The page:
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The story behind this game is as follows: Two individuals are arrested for allegedly engaging in a serious crime and are held is separate cells. The district attorney tries to extract a confession from each prisoner. Each is privately told that if he is the only to confess, then he will be rewarded with a light sentence of 1 year while the recalcitrant prisoner will go to jail for 10 years. However, if he is the only one not confesses, and then he will serve the 10 years. However, if both confess, they will both be shown the mercy: they will each get 5 years. Finally, if neither confess, it will be possible to convict both of a lesser crime that carries a sentence of 2 years. Each player wishes to minimize the time he spends in jail. What will the outcome of the game be?
| |Prisoner 2 | | |Don’t confess |confess | |Prisoner 1 |Don’t confess |-2,-2 |-10,-1 | | |confess |-1,-10 |-5, -5 |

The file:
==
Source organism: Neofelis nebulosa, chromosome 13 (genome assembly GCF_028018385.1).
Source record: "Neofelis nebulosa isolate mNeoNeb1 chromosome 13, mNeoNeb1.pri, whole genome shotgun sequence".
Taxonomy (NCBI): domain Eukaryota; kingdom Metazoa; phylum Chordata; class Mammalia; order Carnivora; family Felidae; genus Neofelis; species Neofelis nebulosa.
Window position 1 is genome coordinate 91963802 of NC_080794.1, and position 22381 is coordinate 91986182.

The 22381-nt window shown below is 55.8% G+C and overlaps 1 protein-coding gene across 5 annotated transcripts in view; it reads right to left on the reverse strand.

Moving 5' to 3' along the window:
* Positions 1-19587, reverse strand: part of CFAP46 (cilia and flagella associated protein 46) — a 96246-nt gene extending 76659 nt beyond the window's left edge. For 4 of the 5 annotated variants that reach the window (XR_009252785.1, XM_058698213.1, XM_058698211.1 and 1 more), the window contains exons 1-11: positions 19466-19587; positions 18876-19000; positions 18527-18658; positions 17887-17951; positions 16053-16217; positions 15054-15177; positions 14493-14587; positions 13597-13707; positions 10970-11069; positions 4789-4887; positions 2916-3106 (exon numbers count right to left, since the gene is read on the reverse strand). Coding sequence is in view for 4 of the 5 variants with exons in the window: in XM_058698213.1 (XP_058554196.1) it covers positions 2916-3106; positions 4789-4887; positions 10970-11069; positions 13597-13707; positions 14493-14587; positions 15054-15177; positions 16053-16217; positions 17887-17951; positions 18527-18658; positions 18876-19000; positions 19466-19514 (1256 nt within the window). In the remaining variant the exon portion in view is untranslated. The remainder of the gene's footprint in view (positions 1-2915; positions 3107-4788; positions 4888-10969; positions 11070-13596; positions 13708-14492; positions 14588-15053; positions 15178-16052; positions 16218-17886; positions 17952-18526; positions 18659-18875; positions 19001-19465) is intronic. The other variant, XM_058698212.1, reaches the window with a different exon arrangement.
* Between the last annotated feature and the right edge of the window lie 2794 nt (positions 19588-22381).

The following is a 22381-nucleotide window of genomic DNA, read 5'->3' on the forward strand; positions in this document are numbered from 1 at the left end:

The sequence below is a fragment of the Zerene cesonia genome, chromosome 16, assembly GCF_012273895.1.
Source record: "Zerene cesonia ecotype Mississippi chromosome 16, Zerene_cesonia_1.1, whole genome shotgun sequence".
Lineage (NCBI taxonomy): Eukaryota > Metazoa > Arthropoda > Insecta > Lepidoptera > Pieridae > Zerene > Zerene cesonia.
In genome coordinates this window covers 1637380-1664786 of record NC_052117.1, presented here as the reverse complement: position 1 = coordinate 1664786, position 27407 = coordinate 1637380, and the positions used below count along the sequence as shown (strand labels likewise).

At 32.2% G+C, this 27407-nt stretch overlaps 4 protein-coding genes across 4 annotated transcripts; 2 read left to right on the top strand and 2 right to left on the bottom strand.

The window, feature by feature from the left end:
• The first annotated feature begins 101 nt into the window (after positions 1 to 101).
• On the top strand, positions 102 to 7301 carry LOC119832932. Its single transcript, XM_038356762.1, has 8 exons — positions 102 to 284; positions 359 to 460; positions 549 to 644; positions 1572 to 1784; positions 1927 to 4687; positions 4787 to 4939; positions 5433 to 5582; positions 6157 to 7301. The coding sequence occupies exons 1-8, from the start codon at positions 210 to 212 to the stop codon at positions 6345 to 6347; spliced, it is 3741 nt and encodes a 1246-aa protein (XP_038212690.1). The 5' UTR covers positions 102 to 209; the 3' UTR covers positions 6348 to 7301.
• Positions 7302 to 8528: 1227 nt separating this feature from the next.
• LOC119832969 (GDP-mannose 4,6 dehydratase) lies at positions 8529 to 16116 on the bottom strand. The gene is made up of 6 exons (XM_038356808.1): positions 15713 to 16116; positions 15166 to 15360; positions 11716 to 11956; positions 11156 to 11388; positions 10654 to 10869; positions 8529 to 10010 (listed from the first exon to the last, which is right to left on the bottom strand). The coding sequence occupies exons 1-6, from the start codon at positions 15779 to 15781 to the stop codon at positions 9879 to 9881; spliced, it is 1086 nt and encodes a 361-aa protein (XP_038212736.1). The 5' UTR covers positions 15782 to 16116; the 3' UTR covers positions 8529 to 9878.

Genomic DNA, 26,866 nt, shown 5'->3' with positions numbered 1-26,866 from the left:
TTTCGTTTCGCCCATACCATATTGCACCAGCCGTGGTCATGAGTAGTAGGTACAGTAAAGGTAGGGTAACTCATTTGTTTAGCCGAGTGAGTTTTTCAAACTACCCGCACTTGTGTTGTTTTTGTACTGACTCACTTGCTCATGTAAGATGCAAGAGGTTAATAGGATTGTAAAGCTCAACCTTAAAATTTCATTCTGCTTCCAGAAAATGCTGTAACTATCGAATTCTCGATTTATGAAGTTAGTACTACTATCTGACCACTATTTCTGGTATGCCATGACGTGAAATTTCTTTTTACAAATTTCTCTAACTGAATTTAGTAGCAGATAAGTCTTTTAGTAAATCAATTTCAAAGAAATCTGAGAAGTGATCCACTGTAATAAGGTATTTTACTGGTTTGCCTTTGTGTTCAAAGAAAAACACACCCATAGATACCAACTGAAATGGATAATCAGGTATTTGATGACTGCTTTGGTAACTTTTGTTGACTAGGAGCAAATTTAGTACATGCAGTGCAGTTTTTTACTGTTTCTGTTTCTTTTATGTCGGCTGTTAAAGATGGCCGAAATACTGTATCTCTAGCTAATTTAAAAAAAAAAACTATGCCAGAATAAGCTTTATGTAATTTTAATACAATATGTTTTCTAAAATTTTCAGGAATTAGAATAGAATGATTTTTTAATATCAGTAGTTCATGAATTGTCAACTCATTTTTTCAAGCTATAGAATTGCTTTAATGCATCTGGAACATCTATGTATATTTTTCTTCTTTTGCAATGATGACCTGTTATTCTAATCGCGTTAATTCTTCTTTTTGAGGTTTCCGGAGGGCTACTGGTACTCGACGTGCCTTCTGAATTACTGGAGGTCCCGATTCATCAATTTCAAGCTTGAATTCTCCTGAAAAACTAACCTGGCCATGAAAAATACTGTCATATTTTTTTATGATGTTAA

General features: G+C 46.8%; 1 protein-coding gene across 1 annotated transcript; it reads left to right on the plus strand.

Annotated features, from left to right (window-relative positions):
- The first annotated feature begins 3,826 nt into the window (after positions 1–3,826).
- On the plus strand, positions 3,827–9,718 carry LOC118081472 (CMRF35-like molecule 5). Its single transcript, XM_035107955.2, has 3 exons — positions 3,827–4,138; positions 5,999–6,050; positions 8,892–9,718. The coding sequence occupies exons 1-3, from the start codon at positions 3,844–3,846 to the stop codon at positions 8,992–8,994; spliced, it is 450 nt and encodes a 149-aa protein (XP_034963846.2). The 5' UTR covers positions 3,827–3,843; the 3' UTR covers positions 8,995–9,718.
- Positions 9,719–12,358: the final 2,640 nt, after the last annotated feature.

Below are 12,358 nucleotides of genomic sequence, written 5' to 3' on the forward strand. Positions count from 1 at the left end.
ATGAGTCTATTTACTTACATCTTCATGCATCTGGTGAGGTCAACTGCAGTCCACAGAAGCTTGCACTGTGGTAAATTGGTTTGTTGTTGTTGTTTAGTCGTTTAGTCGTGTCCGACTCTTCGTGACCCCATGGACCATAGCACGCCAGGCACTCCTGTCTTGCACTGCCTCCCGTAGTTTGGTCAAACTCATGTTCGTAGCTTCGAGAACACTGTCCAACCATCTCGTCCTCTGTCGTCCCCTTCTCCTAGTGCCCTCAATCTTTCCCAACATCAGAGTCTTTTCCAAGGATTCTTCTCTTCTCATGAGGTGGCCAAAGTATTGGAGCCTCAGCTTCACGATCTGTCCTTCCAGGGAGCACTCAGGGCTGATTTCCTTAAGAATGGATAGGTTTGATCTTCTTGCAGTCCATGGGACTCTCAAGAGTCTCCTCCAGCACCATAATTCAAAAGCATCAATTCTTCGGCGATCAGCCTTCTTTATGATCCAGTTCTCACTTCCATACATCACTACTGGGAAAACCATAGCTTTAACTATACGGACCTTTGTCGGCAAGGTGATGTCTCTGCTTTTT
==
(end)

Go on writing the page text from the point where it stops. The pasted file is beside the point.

There is only one plausible answer: “confess”, “confess”. To see why, note that playing “confess” is each player’s best strategy regardless of what the other player does. This type of strategy is known as a strictly dominant strategy. In words, a strategy is a strictly dominant strategy for player i if it maximizes uniquely player i’s payoff for any strategy that player i’s rivals might play.
The striking aspect of the “confess”, “confess” outcome in the Prisoners Dilemma is that although it is the one we expect to arise, it is not the best outcome for the players jointly; both players would prefer that neither of them confess. For this reason, the Prisoners dilemma is the paradigmatic example of self-interested, rational behaviour not leading to a socially optimal result.
In a Nash equilibrium, each player’s...
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